No more would he be the Winchester’s punching bag.

They found the zombie werewolves on the outskirts of town at midnight. Castiel found that having two guns was actually quite helpful.

And he refused to entertain what Dean’s gaping mouth meant when Castiel saved him from two werewolves.


North Cove, Washington


Castiel secured the last picture frame in bubble wrap, struggling with a piece of tape to keep it shut. The stickiness remained on his thumb pad, and he rubbed it away on his index finger.

He packed the wrapped frame in a box, the final item that could fit inside. He looked up and around the walls, realizing that every wall in Kelly’s house was finally stripped bare.

Castiel ripped off a large section of duct tape from the near-empty roll, smoothing it over the top of the box.

He had used one of his fake ID’s to purchase a permanent place in a storage facility. He wanted to keep all of Kelly’s and Jack’s belongings in a safe place, not where their memory will rot in a house located in the middle of the woods.

When Castiel was gone, and he let his reaper take him to the Empty, he wanted the memory of the Klines to remain grounded.

Castiel drifted about the two-story house, observing the furniture that he draped plastic over, knowing he would have to dispose of it somehow. The last of the boxes were stacked in the middle of the living room, prepared for Castiel to drive them to the storage warehouse.

His phone rang, and he gasped when he saw the caller ID.

Castiel brought the touch screen to his cheek and said incredulously, “it worked, didn’t it?”

There was a flap of wings, and the archangel he thought was dead was there, beaming at him proudly.

“Cassie,” Gabriel laughed shortly, his golden brown eyes sparkling as he hung up the phone, “you brilliant genius!”

Castiel hung up his end of the call as an afterthought, observing Gabriel in disbelief.

A few weeks earlier, Castiel and Rowena began working on a way to revive lost angels. Since Gabriel was lost in another dimension, they decided this would be their focal point. With Heaven’s gate closed, they needed to bring Gabriel back.

Castiel left Rowena to agonize over the problem in between zombie hunts with the Winchesters. So far, Castiel hadn’t garnered any suspicion from Dean or Sam about what they would consider a betrayal.

But Castiel didn’t care about what they thought anymore. Calling him a traitor was easier for them than seeing the truth: that he was the only person they could trust in the whole wide world.

Rowena finally found the spell! She finally plucked Gabriel out and shut the door before more problems could arise!

And she somehow found a way to wake him up. Castiel decided that he didn’t want to know how she did it.

Gabriel was suddenly hugging him tightly, Castiel hanging onto him awkwardly. Affection was strange for him, even after all this time on Earth.

Gabriel’s grin filled Castiel’s vision as he pulled back. “How are you? How long have I been gone?”

“Um,” Castiel counted, “a year and a half.”

“Ah,” Gabriel waved a dismissive hand, “a mere millisecond. Why do you look so sad, huh?” His eyes caught up with his surroundings, and he glanced around at the bare house. “Where are we?”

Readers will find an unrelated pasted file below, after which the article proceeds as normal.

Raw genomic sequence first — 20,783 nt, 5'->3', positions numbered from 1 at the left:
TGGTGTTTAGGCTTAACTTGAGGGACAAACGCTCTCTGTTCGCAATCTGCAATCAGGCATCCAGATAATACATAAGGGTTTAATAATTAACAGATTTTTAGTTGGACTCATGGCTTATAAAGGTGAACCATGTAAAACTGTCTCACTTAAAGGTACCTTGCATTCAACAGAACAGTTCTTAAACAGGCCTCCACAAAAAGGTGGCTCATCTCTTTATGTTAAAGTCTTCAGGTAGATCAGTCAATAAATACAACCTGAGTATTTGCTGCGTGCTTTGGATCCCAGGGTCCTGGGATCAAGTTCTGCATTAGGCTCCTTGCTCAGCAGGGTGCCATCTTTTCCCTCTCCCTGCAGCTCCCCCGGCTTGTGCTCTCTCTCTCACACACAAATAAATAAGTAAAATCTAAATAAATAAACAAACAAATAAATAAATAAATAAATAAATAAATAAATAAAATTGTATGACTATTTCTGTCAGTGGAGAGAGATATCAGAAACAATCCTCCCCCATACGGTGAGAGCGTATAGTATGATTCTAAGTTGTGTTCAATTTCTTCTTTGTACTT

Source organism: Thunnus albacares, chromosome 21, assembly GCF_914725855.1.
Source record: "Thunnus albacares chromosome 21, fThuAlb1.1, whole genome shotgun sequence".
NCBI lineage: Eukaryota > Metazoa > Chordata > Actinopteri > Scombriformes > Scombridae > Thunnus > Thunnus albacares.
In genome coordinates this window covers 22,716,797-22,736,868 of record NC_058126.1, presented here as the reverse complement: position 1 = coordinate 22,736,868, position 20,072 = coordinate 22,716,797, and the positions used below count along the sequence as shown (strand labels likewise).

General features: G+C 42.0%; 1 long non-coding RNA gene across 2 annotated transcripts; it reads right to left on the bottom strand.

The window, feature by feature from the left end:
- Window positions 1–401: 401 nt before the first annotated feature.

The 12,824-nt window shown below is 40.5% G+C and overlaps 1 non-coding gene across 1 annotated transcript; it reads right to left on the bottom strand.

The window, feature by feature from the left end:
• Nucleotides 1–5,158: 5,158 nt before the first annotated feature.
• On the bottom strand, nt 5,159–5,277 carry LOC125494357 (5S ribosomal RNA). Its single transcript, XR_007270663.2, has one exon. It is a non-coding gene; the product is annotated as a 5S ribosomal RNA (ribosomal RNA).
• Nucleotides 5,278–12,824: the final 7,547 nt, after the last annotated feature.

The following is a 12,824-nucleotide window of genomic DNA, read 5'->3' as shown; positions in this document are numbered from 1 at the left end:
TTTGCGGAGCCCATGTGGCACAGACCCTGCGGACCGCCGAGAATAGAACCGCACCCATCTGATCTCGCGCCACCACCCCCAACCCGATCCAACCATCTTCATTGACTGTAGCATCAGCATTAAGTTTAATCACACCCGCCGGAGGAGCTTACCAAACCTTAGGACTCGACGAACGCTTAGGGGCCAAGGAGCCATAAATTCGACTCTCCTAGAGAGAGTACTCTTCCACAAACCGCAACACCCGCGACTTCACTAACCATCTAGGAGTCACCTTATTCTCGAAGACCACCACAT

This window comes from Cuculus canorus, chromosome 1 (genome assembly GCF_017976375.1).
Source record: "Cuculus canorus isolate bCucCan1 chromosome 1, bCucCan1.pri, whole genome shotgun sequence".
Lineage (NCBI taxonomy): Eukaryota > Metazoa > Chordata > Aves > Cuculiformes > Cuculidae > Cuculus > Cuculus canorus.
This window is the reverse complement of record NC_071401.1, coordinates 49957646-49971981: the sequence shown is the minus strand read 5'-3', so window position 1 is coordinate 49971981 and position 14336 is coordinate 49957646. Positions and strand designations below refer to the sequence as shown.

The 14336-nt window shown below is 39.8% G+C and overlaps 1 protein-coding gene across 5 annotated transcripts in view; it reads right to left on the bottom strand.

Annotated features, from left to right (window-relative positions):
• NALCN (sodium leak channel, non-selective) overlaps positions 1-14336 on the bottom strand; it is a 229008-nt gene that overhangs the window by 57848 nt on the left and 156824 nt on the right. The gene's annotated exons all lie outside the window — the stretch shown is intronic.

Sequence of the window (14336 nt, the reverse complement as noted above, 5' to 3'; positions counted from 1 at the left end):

“Kelly Kline’s house,” Castiel murmured, his lip quivering. “I lost him, Gabe.”

Gabriel’s grin was dashed from his face. “Jack?” He huffed. “Shit. I’m...shit. I’m sorry.”

Castiel didn’t miss the hollowness in his tone, and knew that Gabriel didn’t understand. A part of him was glad Gabriel didn’t.

“Do you know why Rowena and I brought you back?” Castiel asked.

Gabriel nodded, and his face fell. He looked his age suddenly, the humorous glint in his eyes extinguished with the weight of his responsibility.

“There are two good angels that I killed years ago to save myself,” Castiel said, “and I want you to get them.”

“They’re probably in the Empty,” Gabriel furrowed his brows, “so I can’t help you.”

“They aren’t,” Castiel said. “Balthazar and Samandriel were too smart for that.”

At their names, Gabriel’s eyes widened. “Oh,” he chuckled, “you’re absolutely right. Those two are slippery. I love ‘em.”

“So will you do it?”

“What’s in it for me, little brother?”

“You get to be Heaven’s savior,” Castiel offered, even though he knew that meant nothing to Gabriel.

The archangel scoffed. “What else do ya got?”

“You’ll get to save the world from zombie monsters.”

Gabriel blinked, tilting his ear towards Castiel. “What was that? I must have misheard you.”

“You didn’t,” Castiel said.

Gabriel narrowed his eyes up at Castiel. “I missed a lot in that millisecond, huh? Okay.” He sighed. “Time to save the world, I guess.”


Canaan, Vermont


Castiel flew to the back alley of a diner with a beat of his wings. There was hardly anyone in the quiet streets of the small town, even though it was lunch hour.

He rounded the back of the restaurant and pushed open the door. The bell chimed, and a curvy brunette woman chirped a hello.

A hand went up in the corner booth, and Castiel glided to the Winchester’s booth. Since Sam looked eager to see him, Castiel sat on Sam’s side of the booth.

He didn’t look at Dean’s expression.

“Hey,” Sam greeted, “how are you? It’s been a week since the last case.”

Castiel realized that Dean rarely asked him how he was doing. It was usually Sam that was the more considerate one of the two.

“I’ve been busy,” he replied casually. Castiel cleared his throat, deciding to return the gesture smoothly. “And you?”

“We’ve been cooped up,” Sam said. “What have you been doing?”

“He’s probably running from place to place,” Dean cut in, “nothing except run away from us.”